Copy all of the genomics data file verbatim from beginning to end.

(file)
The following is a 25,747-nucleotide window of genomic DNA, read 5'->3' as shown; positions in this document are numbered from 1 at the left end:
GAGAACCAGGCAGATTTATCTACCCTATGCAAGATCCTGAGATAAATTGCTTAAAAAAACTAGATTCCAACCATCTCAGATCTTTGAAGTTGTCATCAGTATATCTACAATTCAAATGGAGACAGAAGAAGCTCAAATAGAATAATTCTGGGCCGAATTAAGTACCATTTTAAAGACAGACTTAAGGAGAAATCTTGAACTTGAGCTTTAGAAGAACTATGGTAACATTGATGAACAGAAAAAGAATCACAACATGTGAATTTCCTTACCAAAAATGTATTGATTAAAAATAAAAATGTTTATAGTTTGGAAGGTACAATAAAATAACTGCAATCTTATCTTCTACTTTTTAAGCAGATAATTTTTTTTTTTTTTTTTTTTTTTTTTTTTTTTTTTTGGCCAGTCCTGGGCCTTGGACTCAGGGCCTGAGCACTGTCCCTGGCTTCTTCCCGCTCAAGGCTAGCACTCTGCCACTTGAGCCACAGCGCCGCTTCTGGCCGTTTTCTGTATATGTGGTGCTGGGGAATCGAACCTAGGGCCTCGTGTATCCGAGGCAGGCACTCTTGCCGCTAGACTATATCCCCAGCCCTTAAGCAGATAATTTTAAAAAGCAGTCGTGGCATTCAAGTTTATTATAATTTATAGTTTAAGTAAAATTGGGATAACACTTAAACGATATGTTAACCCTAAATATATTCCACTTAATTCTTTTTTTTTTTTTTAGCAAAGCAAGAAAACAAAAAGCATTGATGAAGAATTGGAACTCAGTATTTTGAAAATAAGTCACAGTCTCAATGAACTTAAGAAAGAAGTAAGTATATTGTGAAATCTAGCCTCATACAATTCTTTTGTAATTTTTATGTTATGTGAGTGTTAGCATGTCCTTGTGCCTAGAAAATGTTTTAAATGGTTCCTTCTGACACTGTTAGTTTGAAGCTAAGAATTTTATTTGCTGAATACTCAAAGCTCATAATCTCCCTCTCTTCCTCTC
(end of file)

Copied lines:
The following is a 25,747-nucleotide window of genomic DNA, read 5'->3' as shown; positions in this document are numbered from 1 at the left end:
GAGAACCAGGCAGATTTATCTACCCTATGCAAGATCCTGAGATAAATTGCTTAAAAAAACTAGATTCCAACCATCTCAGATCTTTGAAGTTGTCATCAGTATATCTACAATTCAAATGGAGACAGAAGAAGCTCAAATAGAATAATTCTGGGCCGAATTAAGTACCATTTTAAAGACAGACTTAAGGAGAAATCTTGAACTTGAGCTTTAGAAGAACTATGGTAACATTGATGAACAGAAAAAGAATCACAACATGTGAATTTCCTTACCAAAAATGTATTGATTAAAAATAAAAATGTTTATAGTTTGGAAGGTACAATAAAATAACTGCAATCTTATCTTCTACTTTTTAAGCAGATAATTTTTTTTTTTTTTTTTTTTTTTTTTTTTTTTTTTTGGCCAGTCCTGGGCCTTGGACTCAGGGCCTGAGCACTGTCCCTGGCTTCTTCCCGCTCAAGGCTAGCACTCTGCCACTTGAGCCACAGCGCCGCTTCTGGCCGTTTTCTGTATATGTGGTGCTGGGGAATCGAACCTAGGGCCTCGTGTATCCGAGGCAGGCACTCTTGCCGCTAGACTATATCCCCAGCCCTTAAGCAGATAATTTTAAAAAGCAGTCGTGGCATTCAAGTTTATTATAATTTATAGTTTAAGTAAAATTGGGATAACACTTAAACGATATGTTAACCCTAAATATATTCCACTTAATTCTTTTTTTTTTTTTTAGCAAAGCAAGAAAACAAAAAGCATTGATGAAGAATTGGAACTCAGTATTTTGAAAATAAGTCACAGTCTCAATGAACTTAAGAAAGAAGTAAGTATATTGTGAAATCTAGCCTCATACAATTCTTTTGTAATTTTTATGTTATGTGAGTGTTAGCATGTCCTTGTGCCTAGAAAATGTTTTAAATGGTTCCTTCTGACACTGTTAGTTTGAAGCTAAGAATTTTATTTGCTGAATACTCAAAGCTCATAATCTCCCTCTCTTCCTCTC